Why the Most Popular Seafood in the U.S. Is Now Grown in Hundreds of Indoor Swimming Pools Across the Country

The drive through Triple J Farms outside of St. Louis, Missouri is about what you’d expect. A long dirt road winds past fields of soybeans and the occasional Caterpillar construction vehicle in an expansive meadow, before arriving at a red metal-sided barn. But inside it’s filled with, well, shrimp.

Fourteen above-ground pools of shrimp, to be exact, are flanked by an inordinate amount of hoses, buckets and fans that make it possible to produce 5,000 pounds of white shrimp each year from the Pacific Ocean – 700 miles from the nearest ocean.

The operation is about as under the radar as it gets. Orders for Jeff Howell’s shrimp (sold under the Triple J Farms brand) have had a two-month waiting list, despite Howell’s no advertising beyond a few social media posts and a handful of community news articles. (As of publication, they are currently open to the public for no-wait orders.) Howell believes people want to know where their food comes from, and says when he gives tours, visitors often become direct customers after he talks about overfishing and the dangers of the global shrimp industry.

But it’s the freshness and unparalleled flavor of its shrimp that seals the deal — “along with the crazy little cooking videos I post on social media,” he laughs. “Not many people here have cooked a whole, frontal shrimp, so I thought it would be helpful to show how easy it is to cook them.” It’s clear that his small-scale tactics have a big impact. “We don’t advertise,” he says, “but people are constantly knocking on our door. Even with our sign closed, they still show up.”

For all the headaches such an operation could inspire, Triple J isn’t alone in their quest to bring shrimp, the most consumed seafood product in the US, to landlocked parts of the country in creative, DIY -setups that often look like indoor swimming centers. (In the US, shrimp are primarily grown indoors because, as tropical animals, they need certain temperature conditions to thrive.)

While shrimp farming (also known as aquaculture) is still a fast-growing industry in the US, there are more than a dozen farms in places like Kentucky, Arkansas, Iowa, Minnesota, and Nebraska. It’s a business model that seems more necessary than new as oceans around the world are becoming overfished. The Food and Agriculture Organization of the United Nations reports that 57% of fish species, including shrimp, are harvested at maximum sustainable levels. “We can’t increase our harvest from the ocean,” said David Brune, Ph.D., a professor of Plant Science and Technology at the University of Missouri-Columbia. “So if we’re going to expand the seafood supply, the only way is aquaculture.”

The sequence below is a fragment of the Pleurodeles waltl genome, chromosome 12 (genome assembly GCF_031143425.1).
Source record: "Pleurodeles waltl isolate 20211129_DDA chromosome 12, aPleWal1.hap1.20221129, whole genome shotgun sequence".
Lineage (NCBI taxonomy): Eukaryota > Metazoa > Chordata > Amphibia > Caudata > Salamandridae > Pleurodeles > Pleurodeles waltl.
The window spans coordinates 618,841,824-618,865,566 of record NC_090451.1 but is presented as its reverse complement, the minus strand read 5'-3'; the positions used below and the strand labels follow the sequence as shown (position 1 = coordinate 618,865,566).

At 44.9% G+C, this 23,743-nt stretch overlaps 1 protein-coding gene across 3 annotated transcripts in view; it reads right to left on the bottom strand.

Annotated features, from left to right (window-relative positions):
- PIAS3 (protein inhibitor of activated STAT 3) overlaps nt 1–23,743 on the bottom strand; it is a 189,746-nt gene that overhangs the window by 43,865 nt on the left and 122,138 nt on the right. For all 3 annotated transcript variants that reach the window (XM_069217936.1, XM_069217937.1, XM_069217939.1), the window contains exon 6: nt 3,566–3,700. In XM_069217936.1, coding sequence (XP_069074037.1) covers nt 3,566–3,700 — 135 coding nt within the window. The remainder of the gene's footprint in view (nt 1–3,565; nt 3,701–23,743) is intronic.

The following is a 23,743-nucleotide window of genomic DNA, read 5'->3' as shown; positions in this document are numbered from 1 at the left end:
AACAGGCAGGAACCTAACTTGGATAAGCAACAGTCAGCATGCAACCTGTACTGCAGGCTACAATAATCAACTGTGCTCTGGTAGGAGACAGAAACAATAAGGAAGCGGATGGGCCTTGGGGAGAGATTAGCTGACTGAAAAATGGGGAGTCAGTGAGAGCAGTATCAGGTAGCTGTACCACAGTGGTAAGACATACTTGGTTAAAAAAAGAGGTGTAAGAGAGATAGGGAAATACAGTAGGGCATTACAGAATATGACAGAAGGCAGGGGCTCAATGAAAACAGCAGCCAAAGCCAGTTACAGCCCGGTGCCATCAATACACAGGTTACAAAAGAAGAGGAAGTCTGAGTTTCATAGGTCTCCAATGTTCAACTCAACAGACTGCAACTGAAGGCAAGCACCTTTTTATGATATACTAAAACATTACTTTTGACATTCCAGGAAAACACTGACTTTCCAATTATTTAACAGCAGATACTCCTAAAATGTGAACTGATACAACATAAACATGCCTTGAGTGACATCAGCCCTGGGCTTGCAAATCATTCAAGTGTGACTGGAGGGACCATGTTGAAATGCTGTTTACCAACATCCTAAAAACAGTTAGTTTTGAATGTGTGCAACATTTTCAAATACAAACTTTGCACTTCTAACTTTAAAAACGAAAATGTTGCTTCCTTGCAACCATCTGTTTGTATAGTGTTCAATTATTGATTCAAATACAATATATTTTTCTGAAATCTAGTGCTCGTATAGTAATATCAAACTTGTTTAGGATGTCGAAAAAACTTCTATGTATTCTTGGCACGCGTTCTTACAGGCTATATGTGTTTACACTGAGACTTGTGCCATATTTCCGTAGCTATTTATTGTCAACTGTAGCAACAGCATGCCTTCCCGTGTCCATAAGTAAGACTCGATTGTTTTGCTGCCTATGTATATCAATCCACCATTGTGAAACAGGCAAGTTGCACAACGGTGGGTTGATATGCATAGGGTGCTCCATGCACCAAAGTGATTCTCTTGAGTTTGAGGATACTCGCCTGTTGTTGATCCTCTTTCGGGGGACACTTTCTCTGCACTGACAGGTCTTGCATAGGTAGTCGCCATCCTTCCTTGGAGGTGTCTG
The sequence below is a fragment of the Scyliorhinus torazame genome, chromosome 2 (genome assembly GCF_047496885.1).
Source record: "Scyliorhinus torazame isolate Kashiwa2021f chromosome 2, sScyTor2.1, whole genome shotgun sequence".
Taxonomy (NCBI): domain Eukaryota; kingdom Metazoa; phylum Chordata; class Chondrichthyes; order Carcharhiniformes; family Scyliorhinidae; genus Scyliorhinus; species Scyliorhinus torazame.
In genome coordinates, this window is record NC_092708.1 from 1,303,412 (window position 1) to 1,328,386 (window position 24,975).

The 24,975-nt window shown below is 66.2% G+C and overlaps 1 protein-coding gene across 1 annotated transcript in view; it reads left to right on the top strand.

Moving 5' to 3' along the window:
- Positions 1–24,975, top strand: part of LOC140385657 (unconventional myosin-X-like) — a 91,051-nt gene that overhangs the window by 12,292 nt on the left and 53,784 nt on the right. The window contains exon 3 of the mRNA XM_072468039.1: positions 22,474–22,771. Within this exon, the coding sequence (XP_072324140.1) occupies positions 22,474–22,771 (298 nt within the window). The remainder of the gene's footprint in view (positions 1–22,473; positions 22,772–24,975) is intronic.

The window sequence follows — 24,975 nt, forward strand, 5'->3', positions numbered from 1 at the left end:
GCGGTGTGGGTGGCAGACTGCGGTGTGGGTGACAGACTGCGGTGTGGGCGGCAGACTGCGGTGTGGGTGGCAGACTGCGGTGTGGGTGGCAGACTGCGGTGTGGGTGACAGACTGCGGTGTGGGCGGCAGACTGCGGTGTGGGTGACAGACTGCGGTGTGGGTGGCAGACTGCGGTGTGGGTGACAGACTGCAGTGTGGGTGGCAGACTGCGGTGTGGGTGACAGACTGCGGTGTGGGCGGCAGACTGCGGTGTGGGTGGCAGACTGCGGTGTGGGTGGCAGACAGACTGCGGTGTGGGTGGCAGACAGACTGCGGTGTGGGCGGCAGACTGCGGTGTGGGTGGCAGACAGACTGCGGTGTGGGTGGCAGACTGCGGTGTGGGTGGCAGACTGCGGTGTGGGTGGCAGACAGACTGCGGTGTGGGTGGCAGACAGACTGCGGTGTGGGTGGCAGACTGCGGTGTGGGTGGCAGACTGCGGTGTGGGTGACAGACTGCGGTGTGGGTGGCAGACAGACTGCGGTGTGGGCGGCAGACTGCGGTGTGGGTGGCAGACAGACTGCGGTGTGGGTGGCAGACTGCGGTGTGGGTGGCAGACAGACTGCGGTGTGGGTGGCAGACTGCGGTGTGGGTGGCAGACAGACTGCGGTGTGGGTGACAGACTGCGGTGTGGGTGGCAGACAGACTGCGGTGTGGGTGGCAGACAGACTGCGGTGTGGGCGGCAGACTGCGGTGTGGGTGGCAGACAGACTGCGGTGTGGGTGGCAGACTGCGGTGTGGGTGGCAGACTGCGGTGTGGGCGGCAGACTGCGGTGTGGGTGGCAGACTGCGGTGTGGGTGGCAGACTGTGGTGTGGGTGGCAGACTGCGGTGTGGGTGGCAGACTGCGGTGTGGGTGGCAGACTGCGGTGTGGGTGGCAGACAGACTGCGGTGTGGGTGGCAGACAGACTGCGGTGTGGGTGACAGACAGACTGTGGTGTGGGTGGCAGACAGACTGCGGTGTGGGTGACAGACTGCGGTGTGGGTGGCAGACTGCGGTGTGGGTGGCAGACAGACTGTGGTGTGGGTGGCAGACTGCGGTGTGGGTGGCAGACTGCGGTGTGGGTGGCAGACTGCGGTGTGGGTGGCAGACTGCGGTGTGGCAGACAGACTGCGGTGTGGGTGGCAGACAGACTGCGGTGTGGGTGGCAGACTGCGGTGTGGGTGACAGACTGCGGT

This growth has sometimes entailed high costs. Mangrove forests, a tangle of trees and shrubs that grow along the coasts in tropical and subtropical regions, are often transformed into shrimp farms. Ocean advocacy organization Oceana says farms built in these vital ecosystems have destroyed natural habitats for birds, mammals and fish. The nonprofit also cites pollution of coastal systems from the discharge of heavy antibiotic use, as well as human trafficking and labor violations, all linked to shrimp aquaculture.

From an environmental standpoint, Brune says, “Most U.S. shrimp farmers operate at zero or near zero discharges and do not pollute water, as U.S. laws don’t allow water drainage. And most, if not all, don’t use chemicals or antibiotics.”

Indoor grow environments require electricity and fossil fuels to keep the lights on and keep the water temperature constant (Howell uses propane to keep his pools at 85 degrees). But Brune points out that the total energy consumption for sea shrimp production is lower than that required for pork and beef production: 15 kilowatt-hours of energy per pound of product versus 24 and 35 kWh, respectively.

Howell, who uses heterotrophic bacteria to eat the waste shrimp produce, converting ammonia from the waste into nitrite and nitrite into nitrate, says his process has some environmental benefits, such as being able to reuse the same water for year. He also points out some farms he’s seen that use solar panels to offset energy consumption, and says he’s interested in exploring the idea further.

Getting your shrimp fresh, not frozen, makes a big difference in flavor and texture, and there are environmental and economic benefits that come from supporting community farming models. But for most consumers, price plays a big role in purchasing decisions. Buying locally is an important consideration, but not everyone will be able to afford these shrimp. As Brune points out, “Imported fish costs $1 to $2 per pound of production cost. If we go into indoor systems, we’re talking $3 to $5 per pound of production cost. If people pay $8 per pound for shrimp, a local growers don’t mind, they charge about $20 a pound. People have to pay a higher price for a local product if these guys are to survive.”

Since the oceans can only produce a finite amount of fish, and we know this number is declining rapidly, domestic shrimp farming offers hope for the future. John Brawley of Sweet Sound in Charlotte, Vermont, has plans to double its production this year, and Karlanea and Darryl Brown, who have owned RDM Aquaculture in Fowler, Indiana since 2010, dream of making Indiana the shrimp capital of the world. to make.

And while the struggle for sustainability can sometimes feel like swimming upstream against a raging current, there’s one place where the water is calm and abundant – in a shed along a gravel road, where the wave of the future is closer than we ever imagined.

Follow these tips when looking for sustainable and responsibly farmed shrimp options at the grocery store:

Leave a Comment

%d bloggers like this: